The American Studies Association announced on Wednesday that its executive body, the National Council, had voted unanimously to support an academic boycott of Israel. The organization has asked members to vote on the resolution, however, and if most of them are opposed, the council will withdraw it.
The decision by the council's 18 voting members caps a contentious few weeks, in which both pro- and antiboycott petitions had gained signatures from members and past presidents.
In a lengthy explanation of the vote and the debate leading up to it, the group emphasized that the boycott was directed against higher-education institutions, not individual scholars, and that it "represents a principle of solidarity with scholars and students deprived of their academic freedom and an aspiration to enlarge that freedom for all, including Palestinians."
As a result, the association said, in its official capacity it would not collaborate with Israeli academic institutions or with their representatives, such as presidents and deans. But the resolution "does not apply to individual Israeli scholars engaged in ordinary forms of academic exchange," including conference presentations and research projects, the group said.
"As an association of scholars and educators, the ASA has an ethical responsibility to act," the group's president, Curtis F. Marez, said in a written statement. He is chairman of the ethnic-studies department at the University of California at San Diego. In a telephone interview, he said the discussion of the boycott proposal was both lengthy and comprehensive, encompassing eight days.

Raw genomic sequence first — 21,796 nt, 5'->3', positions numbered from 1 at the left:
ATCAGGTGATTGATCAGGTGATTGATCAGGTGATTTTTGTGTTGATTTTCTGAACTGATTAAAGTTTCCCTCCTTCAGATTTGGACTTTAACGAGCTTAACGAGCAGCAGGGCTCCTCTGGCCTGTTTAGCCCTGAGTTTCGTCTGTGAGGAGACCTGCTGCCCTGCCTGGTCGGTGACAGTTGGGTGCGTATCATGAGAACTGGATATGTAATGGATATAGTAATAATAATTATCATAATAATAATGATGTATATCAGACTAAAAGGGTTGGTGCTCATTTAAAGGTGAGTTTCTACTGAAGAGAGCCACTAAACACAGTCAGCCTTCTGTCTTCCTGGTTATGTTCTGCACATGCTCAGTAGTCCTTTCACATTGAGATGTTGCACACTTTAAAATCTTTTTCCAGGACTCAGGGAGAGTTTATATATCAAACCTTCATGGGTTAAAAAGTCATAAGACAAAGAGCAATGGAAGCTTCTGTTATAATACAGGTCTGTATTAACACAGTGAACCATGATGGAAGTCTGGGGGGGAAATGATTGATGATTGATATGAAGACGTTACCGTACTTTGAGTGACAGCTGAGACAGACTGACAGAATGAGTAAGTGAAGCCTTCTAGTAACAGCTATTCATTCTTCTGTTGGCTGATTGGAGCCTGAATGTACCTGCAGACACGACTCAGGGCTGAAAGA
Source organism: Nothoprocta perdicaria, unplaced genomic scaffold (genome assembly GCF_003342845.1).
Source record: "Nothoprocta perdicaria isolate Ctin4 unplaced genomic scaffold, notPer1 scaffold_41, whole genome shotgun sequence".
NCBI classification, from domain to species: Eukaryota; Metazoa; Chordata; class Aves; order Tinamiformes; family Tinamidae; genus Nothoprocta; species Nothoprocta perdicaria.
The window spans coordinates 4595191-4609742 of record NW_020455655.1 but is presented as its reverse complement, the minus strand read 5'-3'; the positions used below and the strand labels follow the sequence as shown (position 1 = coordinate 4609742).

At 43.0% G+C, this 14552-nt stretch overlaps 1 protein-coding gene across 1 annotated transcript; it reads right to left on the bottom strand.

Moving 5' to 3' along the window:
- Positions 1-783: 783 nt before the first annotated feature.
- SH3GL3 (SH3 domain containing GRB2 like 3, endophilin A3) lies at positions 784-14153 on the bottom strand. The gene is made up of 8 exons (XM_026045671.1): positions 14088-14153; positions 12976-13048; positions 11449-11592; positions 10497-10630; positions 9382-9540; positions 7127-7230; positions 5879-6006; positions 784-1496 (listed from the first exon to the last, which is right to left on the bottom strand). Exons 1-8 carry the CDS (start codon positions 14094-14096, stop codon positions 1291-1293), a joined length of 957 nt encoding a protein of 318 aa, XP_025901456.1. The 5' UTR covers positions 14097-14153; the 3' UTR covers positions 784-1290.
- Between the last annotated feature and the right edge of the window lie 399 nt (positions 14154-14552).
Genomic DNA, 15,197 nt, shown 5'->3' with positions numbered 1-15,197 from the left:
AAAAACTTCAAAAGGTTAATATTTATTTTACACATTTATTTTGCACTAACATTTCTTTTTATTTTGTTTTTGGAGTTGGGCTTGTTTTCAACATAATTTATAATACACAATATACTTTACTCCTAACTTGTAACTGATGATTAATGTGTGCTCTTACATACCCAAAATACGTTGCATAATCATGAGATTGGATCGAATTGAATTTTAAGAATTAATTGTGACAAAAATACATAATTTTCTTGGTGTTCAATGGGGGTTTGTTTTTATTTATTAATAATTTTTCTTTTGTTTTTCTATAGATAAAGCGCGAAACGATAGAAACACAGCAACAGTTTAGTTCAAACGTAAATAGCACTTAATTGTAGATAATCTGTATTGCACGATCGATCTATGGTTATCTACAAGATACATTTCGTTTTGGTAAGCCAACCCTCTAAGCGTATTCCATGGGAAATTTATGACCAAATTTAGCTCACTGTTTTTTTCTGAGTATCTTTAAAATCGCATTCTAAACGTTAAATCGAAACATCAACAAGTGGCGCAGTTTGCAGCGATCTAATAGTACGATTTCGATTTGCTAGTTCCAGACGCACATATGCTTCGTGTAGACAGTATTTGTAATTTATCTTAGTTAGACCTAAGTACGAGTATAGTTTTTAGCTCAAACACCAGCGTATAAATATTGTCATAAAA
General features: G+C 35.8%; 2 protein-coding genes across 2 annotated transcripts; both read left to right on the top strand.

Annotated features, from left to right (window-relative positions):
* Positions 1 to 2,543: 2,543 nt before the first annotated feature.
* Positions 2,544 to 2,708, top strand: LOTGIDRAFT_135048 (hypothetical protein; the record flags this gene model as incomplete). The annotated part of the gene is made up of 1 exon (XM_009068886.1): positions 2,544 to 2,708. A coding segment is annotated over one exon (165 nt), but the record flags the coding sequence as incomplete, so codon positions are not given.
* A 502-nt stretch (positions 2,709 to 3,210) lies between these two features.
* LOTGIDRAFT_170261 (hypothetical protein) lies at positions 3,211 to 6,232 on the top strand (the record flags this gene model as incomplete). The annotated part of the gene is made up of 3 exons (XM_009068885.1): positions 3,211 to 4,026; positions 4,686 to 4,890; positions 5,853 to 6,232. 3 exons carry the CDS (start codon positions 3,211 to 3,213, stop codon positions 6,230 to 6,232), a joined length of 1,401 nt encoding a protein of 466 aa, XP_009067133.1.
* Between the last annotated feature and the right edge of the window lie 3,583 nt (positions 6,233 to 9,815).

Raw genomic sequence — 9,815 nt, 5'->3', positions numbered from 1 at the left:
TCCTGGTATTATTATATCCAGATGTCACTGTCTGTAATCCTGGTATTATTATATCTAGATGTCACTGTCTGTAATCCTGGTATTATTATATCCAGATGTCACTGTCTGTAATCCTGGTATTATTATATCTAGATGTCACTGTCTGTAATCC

"The ASA has long been committed to struggles against discrimination and for academic freedom and for various kinds of democracy," he said. "So I would hope that even members who agree or disagree with the resolution would be compelled by the ASA's commitment to the process."
Opponents have argued that boycotts are antithetical to the concept of intellectual freedom. "What they're saying encourages the curtailment of dialogue and contact," said Simon J. Bronner, a professor of American studies and folklore at Pennsylvania State University at Harrisburg, who is a nonvoting member of the council.
He also found the association's distinction between individuals and institutions unrealistic. "How does that not affect individuals?" he asked, anticipating "tremendous fallout" from the vote.
During its annual meeting last month, the association held an open session for members to debate the proposal before the council voted. A large majority of the 44 speakers there endorsed the boycott. Several members have already publicly declared, however, that they would resign from the organization if the boycott proposal were approved.
The online voting process for association members is open through December 15.